Cybersecurity: Protecting business and personal data

Matthew Stauble of Palo Alto Networks presented a gift of firewall units to Dave Galley, director of the engineering tech program, and Amy Evans, executive director of the Collin College Foundation

Matthew Stauble of Palo Alto Networks presented a gift of firewall units to Dave Galley, director of the engineering tech program, and Amy Evans, executive director of the Collin College Foundation

Lift the glitz and glamour of the red carpet a bit, and the coveted careers portrayed on popular TV programs like “Criminal Minds,” “Law and Order” and “It Takes a Thief” are real-life roles filled by specialists who share one unique quality – the ability to think like the enemy.

Dave Galley, director of engineering at Collin College, said “thinking like a bad guy” is also one of the most important skills students in the cybersecurity program at Collin College must learn to master.

In fact, cybersecurity Professor Steve Willis said that combined with computer networking skills and an analytical mind, this type of unconventional thinking serves as the foundation for an industry that currently has more open jobs than qualified applicants.

The cybersecurity program is one of several information technology programs that benefited from a major federal grant recently. The U. S. Department of Labor awarded nearly $20 million in grant funds to a consortium led by Collin College aimed at training and workforce development to help unemployed workers change careers. The consortium of six colleges stretches from coast to coast, and the grant is the largest in Collin College history.

Following a couple of years working in a field lacking the challenge and stability she desired, Merys Raymer decided to return to the metaphorical drawing board of her career goals.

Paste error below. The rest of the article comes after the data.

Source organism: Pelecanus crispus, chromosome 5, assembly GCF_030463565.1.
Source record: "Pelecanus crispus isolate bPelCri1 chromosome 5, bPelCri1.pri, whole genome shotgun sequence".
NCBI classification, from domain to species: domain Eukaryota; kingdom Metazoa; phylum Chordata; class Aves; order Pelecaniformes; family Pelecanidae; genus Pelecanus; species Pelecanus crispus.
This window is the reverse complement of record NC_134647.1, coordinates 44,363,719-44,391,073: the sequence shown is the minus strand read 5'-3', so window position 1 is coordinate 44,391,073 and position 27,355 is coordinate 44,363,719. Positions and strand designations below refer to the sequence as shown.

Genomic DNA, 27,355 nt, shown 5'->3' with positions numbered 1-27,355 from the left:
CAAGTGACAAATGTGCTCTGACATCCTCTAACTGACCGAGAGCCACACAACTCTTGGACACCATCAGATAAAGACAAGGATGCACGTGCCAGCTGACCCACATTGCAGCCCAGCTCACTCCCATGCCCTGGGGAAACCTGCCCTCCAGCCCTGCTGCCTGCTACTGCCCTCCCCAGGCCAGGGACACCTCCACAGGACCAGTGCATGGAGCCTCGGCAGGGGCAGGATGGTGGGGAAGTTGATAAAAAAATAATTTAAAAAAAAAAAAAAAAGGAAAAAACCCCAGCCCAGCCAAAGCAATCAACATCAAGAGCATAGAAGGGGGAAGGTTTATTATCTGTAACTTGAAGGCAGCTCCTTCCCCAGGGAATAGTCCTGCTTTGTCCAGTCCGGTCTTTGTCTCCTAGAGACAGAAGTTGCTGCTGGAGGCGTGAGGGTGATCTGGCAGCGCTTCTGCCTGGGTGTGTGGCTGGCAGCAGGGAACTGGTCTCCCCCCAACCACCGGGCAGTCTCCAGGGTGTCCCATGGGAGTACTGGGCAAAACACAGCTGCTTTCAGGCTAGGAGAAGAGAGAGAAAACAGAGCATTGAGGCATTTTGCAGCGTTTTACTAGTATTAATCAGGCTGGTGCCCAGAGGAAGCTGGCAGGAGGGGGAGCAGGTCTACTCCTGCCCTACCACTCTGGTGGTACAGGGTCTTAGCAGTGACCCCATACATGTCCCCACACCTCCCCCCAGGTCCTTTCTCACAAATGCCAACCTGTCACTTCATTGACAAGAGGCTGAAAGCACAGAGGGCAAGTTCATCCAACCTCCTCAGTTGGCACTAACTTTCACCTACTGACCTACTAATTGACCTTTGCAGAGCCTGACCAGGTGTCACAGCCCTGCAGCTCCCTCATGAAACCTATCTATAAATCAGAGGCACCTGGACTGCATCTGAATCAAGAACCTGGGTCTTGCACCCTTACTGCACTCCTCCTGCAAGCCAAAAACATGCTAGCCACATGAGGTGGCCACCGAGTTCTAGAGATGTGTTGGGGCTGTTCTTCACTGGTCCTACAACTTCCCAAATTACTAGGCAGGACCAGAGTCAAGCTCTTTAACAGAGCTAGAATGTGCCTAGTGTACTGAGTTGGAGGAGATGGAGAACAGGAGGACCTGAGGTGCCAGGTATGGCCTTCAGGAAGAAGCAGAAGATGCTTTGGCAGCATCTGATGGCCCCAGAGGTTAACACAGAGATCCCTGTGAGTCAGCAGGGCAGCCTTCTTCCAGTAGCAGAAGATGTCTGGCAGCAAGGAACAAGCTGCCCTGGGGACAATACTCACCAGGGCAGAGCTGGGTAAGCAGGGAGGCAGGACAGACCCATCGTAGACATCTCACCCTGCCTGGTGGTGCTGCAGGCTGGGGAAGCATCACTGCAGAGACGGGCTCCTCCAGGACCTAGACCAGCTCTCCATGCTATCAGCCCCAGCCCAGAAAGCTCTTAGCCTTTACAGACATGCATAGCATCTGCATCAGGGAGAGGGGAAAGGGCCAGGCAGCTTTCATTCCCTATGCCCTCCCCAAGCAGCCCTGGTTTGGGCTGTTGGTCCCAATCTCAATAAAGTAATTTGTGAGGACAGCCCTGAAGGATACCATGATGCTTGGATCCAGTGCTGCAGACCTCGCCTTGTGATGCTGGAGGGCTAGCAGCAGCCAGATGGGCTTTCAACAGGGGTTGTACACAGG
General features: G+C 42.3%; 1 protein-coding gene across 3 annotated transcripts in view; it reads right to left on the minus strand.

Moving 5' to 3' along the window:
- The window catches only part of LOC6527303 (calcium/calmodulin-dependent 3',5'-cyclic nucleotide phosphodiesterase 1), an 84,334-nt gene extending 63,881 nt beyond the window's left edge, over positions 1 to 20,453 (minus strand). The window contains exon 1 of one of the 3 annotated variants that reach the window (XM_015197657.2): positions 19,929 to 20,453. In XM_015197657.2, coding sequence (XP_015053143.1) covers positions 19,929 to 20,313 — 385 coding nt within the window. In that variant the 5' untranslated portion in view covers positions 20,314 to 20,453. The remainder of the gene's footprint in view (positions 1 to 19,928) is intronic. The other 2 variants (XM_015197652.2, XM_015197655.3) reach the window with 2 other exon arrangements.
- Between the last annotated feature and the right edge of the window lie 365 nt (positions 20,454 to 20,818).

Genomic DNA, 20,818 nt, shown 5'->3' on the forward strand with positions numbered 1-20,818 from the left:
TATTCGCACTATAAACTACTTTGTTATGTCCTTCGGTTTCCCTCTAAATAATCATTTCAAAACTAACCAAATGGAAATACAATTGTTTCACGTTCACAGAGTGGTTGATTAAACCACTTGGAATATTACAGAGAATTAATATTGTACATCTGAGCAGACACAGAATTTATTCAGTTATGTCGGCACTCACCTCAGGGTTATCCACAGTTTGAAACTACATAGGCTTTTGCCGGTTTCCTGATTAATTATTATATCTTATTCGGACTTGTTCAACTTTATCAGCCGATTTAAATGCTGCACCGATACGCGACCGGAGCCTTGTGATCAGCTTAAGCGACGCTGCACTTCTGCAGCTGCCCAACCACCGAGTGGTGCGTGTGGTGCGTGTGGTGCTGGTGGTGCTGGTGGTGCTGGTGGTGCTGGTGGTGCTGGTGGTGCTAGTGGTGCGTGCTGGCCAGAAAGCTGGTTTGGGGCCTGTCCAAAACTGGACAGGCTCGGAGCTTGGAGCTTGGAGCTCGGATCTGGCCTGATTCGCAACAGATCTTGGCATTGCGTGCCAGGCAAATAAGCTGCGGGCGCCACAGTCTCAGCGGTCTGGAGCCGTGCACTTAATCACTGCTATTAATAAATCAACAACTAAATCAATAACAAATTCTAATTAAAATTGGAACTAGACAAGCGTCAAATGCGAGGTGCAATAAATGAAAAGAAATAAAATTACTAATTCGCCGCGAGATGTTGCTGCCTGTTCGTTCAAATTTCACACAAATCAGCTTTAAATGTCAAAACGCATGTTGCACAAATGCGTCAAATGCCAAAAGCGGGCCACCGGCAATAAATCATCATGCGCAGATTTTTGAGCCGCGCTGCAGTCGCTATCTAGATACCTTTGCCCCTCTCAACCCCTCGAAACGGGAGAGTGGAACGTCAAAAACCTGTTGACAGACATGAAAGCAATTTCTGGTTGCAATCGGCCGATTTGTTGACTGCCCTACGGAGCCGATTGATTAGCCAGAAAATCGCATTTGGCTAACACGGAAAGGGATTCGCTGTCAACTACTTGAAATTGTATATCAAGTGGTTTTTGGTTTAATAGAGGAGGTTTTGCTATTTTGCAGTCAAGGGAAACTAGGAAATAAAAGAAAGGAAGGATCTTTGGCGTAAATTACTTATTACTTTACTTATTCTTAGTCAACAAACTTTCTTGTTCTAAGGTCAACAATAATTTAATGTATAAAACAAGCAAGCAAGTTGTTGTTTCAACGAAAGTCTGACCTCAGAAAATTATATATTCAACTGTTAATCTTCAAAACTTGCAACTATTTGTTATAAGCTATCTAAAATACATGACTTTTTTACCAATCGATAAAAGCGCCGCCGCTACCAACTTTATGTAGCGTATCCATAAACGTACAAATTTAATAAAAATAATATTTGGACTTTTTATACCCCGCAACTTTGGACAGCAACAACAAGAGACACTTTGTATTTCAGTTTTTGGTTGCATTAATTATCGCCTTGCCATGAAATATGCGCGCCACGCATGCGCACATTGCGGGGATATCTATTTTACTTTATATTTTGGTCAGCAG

“I looked for courses I could take at Collin because they were affordable, and cybersecurity seemed like it could be really rewarding,” Raymer said. “There’s a lot of hands-on configuration and technical work. This is not a field you go into if you want to learn everything and then stop learning. It’s something where every two years, everything you know has changed.”

Moving forward in courses focused on what faculty casually refer to as firewall forensics and incident response, Raymer discovered a more narrow interest she is eager to spend the next 40 years undertaking – penetration testing. As a penetration tester, Raymer said she will spend much of her time thinking like a behavioral profiler or high-end thief.

“Your job is to find vulnerabilities in people’s existing systems,” Raymer said. “Obviously, they know when you’re doing it, but it’s your job to analyze a system the company thinks is secure and find where other people could get into it. That way, the company can fix those trouble areas before an actual attack happens.”

She believes it is best described in terms of a neighborhood.

“You can lock your doors, but someone can still break in through the windows,” Raymer said “The trick is to make your house more difficult to break into than your neighbor’s house.”

In the same way, Galley emphasizes any corporation with an online presence will never be 100 percent secure.

“It’s really about how many penetration attempts you are going to have in a 24-hour period,” Galley said.

At first glance, weaknesses in large corporate security systems may not seem relevant to the everyday individual, but Galley and Willis warn that Americans should not dismiss the serious impact these vulnerabilities can have on them.